Do you favor casino gambling in Florida? (Amendment No. 8).
This amendment gives the parimutuels automatic license. What about open and fair competition? If the people of Florida vote for casino gambling it must be available for fair competition. I oppose Amendment 8. Florida is a family tourist state.
I do not favor casino gambling in the state of Florida. I recommend that the people of Florida reject this amendment.
I don't support casino gambling. Concerns that gambling will increase crime and threaten public safety are valid. Gambling threatens other businesses unable to compete for lost gambling dollars. It's a big gamble to abandon Florida's family-friendly vacation image in favor of casinos and their unproven promise of an economic panacea.
I think that casino gambling on the whole could have a negative impact on the state and is not something we ought to do. Yet, I understand those who may advocate casino gambling, particularly those in northern Florida who see tourism going to other states.
No. Our state currently offers tourists and residents the very best beaches, family attractions and recreational activities in the country. I see no reason to bring the negatives associated with casino gambling to our great state.
Would you favor a Florida health care plan that as a minimum would cover the basic health needs of all Florida citizens? If so, how would it be financed?
Yes, thanks to much good work for practical solutions, Gov. Chiles' Florida Health Security Plan will use Medicaid money and state tax dollars to subsidize premiums for working poor and middle-class families, without tax increases. Money will be from savings the state will realize by steering Medicaid patients into less expensive managed-care networks. Affordable health care for up to 1.1-million of an estimated 2.5-million uninsured working Floridians. Basic health needs, met early, save taxpayers money and allow children basic health needs.
What does this mean to us as citizens? It means Florida's children and families can receive preventive health care rather than receiving primary care in hospital emergency rooms at $2,500 a visit.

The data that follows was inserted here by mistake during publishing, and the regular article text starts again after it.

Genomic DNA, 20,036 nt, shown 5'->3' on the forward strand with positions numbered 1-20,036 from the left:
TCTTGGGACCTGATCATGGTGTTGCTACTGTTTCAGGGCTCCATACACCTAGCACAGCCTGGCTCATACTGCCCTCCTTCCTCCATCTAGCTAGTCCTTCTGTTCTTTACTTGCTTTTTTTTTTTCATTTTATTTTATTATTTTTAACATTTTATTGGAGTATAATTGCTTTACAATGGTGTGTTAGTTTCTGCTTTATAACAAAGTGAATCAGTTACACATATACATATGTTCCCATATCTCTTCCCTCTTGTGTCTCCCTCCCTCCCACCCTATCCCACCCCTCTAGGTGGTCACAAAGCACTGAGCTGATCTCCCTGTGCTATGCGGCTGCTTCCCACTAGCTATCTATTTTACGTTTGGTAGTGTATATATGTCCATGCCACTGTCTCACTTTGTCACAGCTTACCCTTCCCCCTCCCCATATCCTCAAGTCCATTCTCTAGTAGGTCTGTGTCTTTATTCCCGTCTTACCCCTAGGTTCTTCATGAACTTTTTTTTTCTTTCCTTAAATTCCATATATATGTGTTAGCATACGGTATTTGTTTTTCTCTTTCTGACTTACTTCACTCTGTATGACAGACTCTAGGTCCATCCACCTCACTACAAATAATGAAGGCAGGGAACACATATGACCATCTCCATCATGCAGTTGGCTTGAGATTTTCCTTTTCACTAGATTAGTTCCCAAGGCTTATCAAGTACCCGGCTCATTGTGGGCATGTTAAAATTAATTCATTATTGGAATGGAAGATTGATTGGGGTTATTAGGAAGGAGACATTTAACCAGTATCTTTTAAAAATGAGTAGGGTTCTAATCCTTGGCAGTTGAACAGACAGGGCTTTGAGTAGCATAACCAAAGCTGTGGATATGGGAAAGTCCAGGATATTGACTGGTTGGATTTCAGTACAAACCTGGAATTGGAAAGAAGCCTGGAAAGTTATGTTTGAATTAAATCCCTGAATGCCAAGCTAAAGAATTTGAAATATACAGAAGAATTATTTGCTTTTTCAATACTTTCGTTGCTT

Who pays? Costs are absorbed by insured patients and taxpayers without basic health care for all Florida citizens.
There are two groups of people who need help with health insurance: those who are uninsurable and those working people who do not earn enough to be able to afford coverage. The first deserve our compassion and help because their circumstances are unfortunate. They will need a subsidy based on need.
The second group is more complex _ here we need the cooperative efforts of the individuals, the state and the employers. If the three do not agree on a plan of action, a successful program is unlikely. The program must not be another disincentive to work and it must not be a burden to small employers.
Financing should come from general revenue.
Florida's health care plan must include affordability, accessibility, quality care and physician choice. Uninsured Floridians receive less preventive and primary care, costing taxpayers more when illnesses advance undiscovered. Better spending efficiencies through purchasing cooperatives and the federal Medicaid waiver to insure 750,000 more Floridians without raising taxes are progressive solutions.
We should strive to provide health insurance coverage to those unable to afford it. Attempting to cover all of the nearly 14-million citizens of Florida would put us in a difficult financial situation and make it hard to do what government's primary function is: to ensure public safety and make criminals serve at least 85 percent of their sentence. This is another kind of health care by ensuring the safety, health and well-being of our law-abiding, tax-paying citizens.
Florida has made tremendous strides in providing accessible and affordable health care to our citizens. Not only is the CHPA program working for small businesses but with the recent federal waivers, Florida will be able to assist 1.1-million uninsured working Floridians and their families to purchase private health insurance. We are addressing the health care needs of Floridians at a savings to the taxpayers.